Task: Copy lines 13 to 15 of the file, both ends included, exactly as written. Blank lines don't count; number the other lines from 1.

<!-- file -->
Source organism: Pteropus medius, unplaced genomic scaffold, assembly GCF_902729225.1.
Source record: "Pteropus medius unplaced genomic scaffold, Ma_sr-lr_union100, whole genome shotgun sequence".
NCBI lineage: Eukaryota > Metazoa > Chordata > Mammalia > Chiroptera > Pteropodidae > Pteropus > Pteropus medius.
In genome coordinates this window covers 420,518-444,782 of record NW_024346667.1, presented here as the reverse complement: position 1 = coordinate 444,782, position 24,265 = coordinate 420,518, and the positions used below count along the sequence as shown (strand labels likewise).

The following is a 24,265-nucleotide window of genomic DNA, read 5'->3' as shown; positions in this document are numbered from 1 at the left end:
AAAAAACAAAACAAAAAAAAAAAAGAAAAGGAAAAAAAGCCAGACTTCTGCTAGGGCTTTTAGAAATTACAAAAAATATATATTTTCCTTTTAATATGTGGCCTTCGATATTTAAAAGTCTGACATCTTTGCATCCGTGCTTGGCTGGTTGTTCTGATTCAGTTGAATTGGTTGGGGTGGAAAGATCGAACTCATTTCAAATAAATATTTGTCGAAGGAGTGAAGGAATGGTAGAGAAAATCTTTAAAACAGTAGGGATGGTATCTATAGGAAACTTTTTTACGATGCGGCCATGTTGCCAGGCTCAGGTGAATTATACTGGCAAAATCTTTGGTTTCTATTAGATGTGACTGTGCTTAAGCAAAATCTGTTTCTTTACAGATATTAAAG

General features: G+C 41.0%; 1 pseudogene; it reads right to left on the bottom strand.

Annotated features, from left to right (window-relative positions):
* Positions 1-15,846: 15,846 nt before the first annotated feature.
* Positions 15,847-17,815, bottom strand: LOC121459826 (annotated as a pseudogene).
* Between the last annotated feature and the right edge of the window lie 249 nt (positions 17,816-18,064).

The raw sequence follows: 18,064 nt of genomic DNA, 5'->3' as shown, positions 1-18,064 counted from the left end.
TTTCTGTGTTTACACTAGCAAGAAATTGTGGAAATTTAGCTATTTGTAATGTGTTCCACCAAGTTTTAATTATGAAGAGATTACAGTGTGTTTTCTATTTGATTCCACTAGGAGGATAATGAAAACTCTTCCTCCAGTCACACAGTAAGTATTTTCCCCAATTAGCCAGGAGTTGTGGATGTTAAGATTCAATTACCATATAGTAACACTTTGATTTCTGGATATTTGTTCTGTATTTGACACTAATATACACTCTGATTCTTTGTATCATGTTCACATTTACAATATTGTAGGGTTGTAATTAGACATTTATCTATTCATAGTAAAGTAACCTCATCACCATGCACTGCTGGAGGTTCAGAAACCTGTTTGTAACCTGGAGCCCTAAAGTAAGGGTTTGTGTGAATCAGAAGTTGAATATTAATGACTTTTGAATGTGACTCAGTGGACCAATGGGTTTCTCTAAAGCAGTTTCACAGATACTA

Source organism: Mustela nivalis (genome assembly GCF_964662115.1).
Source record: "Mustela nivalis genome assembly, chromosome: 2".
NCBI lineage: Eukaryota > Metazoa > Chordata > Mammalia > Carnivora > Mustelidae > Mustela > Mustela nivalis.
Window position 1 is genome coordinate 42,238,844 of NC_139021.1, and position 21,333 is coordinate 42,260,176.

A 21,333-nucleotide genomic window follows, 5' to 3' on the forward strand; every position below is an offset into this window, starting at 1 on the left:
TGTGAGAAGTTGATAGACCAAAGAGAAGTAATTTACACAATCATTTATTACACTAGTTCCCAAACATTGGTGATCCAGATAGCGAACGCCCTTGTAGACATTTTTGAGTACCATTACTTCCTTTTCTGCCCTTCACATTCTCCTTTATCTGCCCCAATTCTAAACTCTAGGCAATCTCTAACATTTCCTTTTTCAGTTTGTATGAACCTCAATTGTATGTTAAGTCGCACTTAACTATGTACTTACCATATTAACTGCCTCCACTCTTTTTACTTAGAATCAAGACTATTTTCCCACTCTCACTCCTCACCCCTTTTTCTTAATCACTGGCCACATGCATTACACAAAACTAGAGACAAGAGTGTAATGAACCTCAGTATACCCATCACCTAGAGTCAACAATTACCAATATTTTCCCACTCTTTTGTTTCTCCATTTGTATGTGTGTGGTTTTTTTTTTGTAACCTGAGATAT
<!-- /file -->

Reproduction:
TTTCTGTGTTTACACTAGCAAGAAATTGTGGAAATTTAGCTATTTGTAATGTGTTCCACCAAGTTTTAATTATGAAGAGATTACAGTGTGTTTTCTATTTGATTCCACTAGGAGGATAATGAAAACTCTTCCTCCAGTCACACAGTAAGTATTTTCCCCAATTAGCCAGGAGTTGTGGATGTTAAGATTCAATTACCATATAGTAACACTTTGATTTCTGGATATTTGTTCTGTATTTGACACTAATATACACTCTGATTCTTTGTATCATGTTCACATTTACAATATTGTAGGGTTGTAATTAGACATTTATCTATTCATAGTAAAGTAACCTCATCACCATGCACTGCTGGAGGTTCAGAAACCTGTTTGTAACCTGGAGCCCTAAAGTAAGGGTTTGTGTGAATCAGAAGTTGAATATTAATGACTTTTGAATGTGACTCAGTGGACCAATGGGTTTCTCTAAAGCAGTTTCACAGATACTA

Source organism: Mustela nivalis (genome assembly GCF_964662115.1).
Source record: "Mustela nivalis genome assembly, chromosome: 2".